Regent Kim lacked crucial political savvy

Regent Hyon Kim’s resignation last week exemplifies the intense political pressures placed on individual members of the Board of Regents. Kim was appointed to finish Ann Wynia’s term in 1994 after state legislators emphasized they wanted a candidate to contribute to the board’s diversity. But in the last couple of months, Kim received increasing criticism from legislators and resigned under pressure after some suggested she wouldn’t have enough support to be re-elected this year. Kim’s short career on the board is symptomatic of the position’s increasingly complex, powerful and idiosyncratic nature.
Political dilemmas, which walk hand in hand with any policy-making body, confront the regents on all levels. They must constantly weigh the competing, often conflicting interests they represent — their respective districts, the University and the state. In the political game, they are often fall guys, but rarely heroes. The position balances a unique, often controversial power between state and local government, the University, and the business community. Regents who can’t balance these interests often receive political spankings, as in the case of Regent Kim, Regent Bryan Neel and former Regent Jean Keffeler.
From the moment they apply or are nominated for the post, potential regents face intense public scrutiny. The job is much like an elected public official — candidates spend months lobbying legislators for support and nominations before the selection process begins. Then, they must get by the Regent Candidate Advisory Council, which is made up of 24 persons appointed by the Legislature. Finally, it’s off to the state Capitol, where they must be approved in joint session. All for a job that doesn’t even pay. Furthermore, regents must campaign for re-election after serving a six-year term, and the advisory council will not endorse regents after two terms.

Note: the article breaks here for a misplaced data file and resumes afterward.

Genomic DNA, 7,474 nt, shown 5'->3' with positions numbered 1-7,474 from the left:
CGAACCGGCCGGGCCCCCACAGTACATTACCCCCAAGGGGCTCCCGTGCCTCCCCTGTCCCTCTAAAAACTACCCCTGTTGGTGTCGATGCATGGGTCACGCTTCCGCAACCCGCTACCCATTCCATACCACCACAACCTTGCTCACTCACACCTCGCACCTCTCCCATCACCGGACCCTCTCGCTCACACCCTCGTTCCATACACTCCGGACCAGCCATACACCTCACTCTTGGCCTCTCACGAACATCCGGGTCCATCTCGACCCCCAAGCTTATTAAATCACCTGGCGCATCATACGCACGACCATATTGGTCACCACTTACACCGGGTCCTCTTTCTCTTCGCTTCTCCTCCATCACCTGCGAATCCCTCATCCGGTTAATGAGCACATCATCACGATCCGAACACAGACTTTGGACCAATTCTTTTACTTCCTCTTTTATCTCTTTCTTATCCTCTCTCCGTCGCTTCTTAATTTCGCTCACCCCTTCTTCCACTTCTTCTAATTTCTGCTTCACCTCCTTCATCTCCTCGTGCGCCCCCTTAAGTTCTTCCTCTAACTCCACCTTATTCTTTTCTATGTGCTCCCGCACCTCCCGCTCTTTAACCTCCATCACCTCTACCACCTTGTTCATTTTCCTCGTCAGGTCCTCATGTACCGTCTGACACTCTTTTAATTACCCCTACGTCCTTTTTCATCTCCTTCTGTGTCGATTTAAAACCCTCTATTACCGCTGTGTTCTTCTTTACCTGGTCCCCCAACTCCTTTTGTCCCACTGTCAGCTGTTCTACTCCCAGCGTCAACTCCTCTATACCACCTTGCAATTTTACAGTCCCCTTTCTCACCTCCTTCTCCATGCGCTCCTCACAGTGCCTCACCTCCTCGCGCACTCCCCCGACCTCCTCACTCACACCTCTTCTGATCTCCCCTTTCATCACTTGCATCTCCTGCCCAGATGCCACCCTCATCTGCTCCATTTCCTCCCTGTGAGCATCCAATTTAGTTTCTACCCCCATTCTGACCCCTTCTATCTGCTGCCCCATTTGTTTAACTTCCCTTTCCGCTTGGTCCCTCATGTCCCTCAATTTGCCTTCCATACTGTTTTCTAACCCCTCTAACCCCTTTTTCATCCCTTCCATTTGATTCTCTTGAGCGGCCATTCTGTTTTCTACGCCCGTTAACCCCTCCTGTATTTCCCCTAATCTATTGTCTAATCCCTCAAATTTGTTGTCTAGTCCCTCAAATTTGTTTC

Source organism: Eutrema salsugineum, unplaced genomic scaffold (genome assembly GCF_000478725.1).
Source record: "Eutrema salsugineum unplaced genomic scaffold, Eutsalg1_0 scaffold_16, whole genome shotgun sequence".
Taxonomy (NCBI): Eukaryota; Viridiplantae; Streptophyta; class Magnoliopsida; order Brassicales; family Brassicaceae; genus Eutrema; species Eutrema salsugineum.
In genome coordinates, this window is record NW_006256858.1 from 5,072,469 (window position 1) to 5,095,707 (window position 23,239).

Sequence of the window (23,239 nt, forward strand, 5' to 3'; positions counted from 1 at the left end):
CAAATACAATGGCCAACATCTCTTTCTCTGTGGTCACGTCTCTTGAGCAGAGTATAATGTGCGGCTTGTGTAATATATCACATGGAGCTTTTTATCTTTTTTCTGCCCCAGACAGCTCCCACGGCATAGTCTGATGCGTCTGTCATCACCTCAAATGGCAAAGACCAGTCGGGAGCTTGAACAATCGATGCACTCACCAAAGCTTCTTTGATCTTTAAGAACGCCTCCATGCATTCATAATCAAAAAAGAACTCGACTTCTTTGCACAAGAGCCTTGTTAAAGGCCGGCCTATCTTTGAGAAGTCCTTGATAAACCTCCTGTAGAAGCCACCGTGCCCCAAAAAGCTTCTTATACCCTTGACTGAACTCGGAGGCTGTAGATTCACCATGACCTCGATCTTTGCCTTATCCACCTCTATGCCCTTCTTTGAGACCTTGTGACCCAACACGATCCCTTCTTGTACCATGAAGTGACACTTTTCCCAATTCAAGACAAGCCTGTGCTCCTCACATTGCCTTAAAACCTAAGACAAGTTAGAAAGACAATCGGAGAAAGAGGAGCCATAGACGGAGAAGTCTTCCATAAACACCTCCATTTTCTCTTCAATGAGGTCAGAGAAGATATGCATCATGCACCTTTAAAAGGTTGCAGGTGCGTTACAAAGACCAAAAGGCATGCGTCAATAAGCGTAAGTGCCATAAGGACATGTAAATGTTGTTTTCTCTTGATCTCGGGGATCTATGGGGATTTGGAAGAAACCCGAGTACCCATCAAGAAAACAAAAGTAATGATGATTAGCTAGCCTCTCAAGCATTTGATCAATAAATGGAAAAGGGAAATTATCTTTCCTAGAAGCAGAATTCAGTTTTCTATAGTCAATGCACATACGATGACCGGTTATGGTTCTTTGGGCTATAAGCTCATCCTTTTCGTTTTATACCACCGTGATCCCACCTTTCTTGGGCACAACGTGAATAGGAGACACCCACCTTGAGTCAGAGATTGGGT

If the application and re-appointment process sounds hairy, it’s only the beginning of a job full of political maneuvers. Once elected, a regent needs to find political allies within the board, as well as define his or her stance on issues with the University president, the administration and the Legislature. With incentives such as being the subject of harsh editorials and unrelenting criticism, it’s no wonder so few people want the job.
The Legislature will vote on five new regent positions in February, but the number of applicants has dwindled. This year, 91 people applied for five open regent seats. This reflects a downward trend, as 29 applied for one seat in 1994 and 132 applicants vied for four seats in 1991. In addition, the board has received increasing pressure and interference from outsiders, most notably Gov. Carlson. As evidenced in the tenure issue and the attempt to close General College last year, the regents often clash with other public figures.
So, who would want this job, and who could perform it successfully? Only a born politician. Perhaps the saddest aspect of Kim’s story is the fact that someone who could have brought a valued, different perspective to the board was so clearly outmatched in political skills. Hopefully, the next round of appointments will bring regents whose diverse backgrounds are complemented by their political savvy.